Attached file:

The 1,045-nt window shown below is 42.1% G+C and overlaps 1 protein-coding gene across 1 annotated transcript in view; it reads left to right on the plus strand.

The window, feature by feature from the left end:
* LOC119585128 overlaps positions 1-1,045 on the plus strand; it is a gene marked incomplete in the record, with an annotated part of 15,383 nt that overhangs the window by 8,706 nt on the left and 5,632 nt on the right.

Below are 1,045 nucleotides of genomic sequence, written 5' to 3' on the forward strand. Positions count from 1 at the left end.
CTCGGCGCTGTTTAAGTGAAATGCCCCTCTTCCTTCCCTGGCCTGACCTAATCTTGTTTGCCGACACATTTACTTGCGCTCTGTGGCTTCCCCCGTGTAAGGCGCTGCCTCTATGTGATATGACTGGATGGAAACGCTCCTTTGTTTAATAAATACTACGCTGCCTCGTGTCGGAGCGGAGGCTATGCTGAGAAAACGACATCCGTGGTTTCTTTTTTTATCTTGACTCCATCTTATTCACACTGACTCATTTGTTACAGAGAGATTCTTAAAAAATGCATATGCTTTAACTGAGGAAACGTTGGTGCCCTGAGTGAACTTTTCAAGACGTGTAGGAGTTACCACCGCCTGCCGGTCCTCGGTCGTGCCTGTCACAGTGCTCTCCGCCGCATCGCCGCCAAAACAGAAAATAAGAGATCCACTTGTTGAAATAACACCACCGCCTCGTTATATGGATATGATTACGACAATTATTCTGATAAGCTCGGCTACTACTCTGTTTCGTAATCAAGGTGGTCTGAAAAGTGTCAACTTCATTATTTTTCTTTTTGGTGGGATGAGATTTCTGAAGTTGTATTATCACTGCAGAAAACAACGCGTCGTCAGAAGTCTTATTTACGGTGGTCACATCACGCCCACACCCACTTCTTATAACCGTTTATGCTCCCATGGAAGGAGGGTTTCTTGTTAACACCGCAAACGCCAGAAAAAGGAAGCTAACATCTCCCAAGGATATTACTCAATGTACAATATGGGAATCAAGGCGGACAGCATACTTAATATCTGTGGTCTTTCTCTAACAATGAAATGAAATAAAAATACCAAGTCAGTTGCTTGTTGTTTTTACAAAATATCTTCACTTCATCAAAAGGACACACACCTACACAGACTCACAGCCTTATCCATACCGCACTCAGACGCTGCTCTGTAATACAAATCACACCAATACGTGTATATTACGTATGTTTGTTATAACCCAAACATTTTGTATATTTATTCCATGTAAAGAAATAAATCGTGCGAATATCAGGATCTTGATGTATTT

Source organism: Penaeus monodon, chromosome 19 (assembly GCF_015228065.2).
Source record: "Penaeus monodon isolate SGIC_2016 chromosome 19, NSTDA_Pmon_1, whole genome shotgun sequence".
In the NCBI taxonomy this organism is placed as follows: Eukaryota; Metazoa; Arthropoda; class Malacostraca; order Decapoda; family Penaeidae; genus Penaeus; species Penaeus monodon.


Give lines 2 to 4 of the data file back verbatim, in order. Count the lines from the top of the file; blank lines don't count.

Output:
The window, feature by feature from the left end:
* LOC119585128 overlaps positions 1-1,045 on the plus strand; it is a gene marked incomplete in the record, with an annotated part of 15,383 nt that overhangs the window by 8,706 nt on the left and 5,632 nt on the right.

Below are 1,045 nucleotides of genomic sequence, written 5' to 3' on the forward strand. Positions count from 1 at the left end.